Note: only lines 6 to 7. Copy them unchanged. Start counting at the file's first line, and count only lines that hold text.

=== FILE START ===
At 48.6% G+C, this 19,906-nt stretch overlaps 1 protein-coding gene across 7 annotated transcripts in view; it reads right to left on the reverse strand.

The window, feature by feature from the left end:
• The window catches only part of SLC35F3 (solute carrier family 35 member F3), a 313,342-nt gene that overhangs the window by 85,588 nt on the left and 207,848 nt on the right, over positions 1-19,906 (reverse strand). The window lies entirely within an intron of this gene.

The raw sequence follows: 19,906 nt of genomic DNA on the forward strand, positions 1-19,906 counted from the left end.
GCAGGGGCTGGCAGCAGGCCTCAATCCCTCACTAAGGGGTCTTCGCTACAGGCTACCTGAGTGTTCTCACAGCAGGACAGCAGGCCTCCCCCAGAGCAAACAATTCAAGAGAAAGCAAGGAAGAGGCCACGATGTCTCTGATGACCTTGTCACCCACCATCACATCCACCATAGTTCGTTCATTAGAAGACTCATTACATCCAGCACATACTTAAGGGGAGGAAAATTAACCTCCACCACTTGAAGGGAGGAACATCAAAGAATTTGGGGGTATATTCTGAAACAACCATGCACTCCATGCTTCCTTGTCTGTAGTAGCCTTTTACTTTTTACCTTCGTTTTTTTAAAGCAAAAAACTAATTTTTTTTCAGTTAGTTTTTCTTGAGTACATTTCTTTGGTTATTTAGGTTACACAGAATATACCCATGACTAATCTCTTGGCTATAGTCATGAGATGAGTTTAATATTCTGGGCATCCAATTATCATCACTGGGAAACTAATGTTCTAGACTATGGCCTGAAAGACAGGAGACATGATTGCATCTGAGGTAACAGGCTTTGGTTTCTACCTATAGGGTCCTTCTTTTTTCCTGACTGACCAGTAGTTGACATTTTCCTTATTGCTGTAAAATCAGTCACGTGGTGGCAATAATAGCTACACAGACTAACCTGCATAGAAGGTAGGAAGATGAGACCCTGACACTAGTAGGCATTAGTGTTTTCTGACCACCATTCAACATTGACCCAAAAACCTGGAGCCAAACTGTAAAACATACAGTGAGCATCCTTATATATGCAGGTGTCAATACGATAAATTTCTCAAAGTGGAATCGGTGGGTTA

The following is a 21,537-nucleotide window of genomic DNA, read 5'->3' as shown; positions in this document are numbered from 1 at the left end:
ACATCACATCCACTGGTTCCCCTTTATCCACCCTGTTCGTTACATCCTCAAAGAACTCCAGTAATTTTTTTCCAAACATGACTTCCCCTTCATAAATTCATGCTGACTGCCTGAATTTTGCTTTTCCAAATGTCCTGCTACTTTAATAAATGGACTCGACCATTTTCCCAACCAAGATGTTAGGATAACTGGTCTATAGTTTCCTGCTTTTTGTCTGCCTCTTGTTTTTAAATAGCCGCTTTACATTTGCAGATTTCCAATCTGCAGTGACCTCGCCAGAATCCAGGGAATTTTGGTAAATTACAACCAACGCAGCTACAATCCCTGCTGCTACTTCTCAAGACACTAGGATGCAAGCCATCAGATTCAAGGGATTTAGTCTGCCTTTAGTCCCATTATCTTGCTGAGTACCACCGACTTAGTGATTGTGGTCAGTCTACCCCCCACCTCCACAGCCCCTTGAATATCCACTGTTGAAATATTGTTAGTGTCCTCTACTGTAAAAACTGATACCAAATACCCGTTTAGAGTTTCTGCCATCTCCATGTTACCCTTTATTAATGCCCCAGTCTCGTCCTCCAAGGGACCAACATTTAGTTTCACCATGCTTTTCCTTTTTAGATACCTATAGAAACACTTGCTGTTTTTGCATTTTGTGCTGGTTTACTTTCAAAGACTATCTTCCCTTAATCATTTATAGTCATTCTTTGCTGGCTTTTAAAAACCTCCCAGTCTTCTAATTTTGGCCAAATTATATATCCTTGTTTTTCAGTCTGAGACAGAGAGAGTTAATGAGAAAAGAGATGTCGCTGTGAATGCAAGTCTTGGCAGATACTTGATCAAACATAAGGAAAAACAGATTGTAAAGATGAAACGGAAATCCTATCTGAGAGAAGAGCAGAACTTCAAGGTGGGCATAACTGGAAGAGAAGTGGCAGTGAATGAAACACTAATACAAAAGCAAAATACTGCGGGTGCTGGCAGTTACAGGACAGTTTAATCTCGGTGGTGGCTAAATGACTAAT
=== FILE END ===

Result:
The following is a 21,537-nucleotide window of genomic DNA, read 5'->3' as shown; positions in this document are numbered from 1 at the left end:
ACATCACATCCACTGGTTCCCCTTTATCCACCCTGTTCGTTACATCCTCAAAGAACTCCAGTAATTTTTTTCCAAACATGACTTCCCCTTCATAAATTCATGCTGACTGCCTGAATTTTGCTTTTCCAAATGTCCTGCTACTTTAATAAATGGACTCGACCATTTTCCCAACCAAGATGTTAGGATAACTGGTCTATAGTTTCCTGCTTTTTGTCTGCCTCTTGTTTTTAAATAGCCGCTTTACATTTGCAGATTTCCAATCTGCAGTGACCTCGCCAGAATCCAGGGAATTTTGGTAAATTACAACCAACGCAGCTACAATCCCTGCTGCTACTTCTCAAGACACTAGGATGCAAGCCATCAGATTCAAGGGATTTAGTCTGCCTTTAGTCCCATTATCTTGCTGAGTACCACCGACTTAGTGATTGTGGTCAGTCTACCCCCCACCTCCACAGCCCCTTGAATATCCACTGTTGAAATATTGTTAGTGTCCTCTACTGTAAAAACTGATACCAAATACCCGTTTAGAGTTTCTGCCATCTCCATGTTACCCTTTATTAATGCCCCAGTCTCGTCCTCCAAGGGACCAACATTTAGTTTCACCATGCTTTTCCTTTTTAGATACCTATAGAAACACTTGCTGTTTTTGCATTTTGTGCTGGTTTACTTTCAAAGACTATCTTCCCTTAATCATTTATAGTCATTCTTTGCTGGCTTTTAAAAACCTCCCAGTCTTCTAATTTTGGCCAAATTATATATCCTTGTTTTTCAGTCTGAGACAGAGAGAGTTAATGAGAAAAGAGATGTCGCTGTGAATGCAAGTCTTGGCAGATACTTGATCAAACATAAGGAAAAACAGATTGTAAAGATGAAACGGAAATCCTATCTGAGAGAAGAGCAGAACTTCAAGGTGGGCATAACTGGAAGAGAAGTGGCAGTGAATGAAACACTAATACAAAAGCAAAATACTGCGGGTGCTGGCAGTTACAGGACAGTTTAATCTCGGTGGTGGCTAAATGACTAAT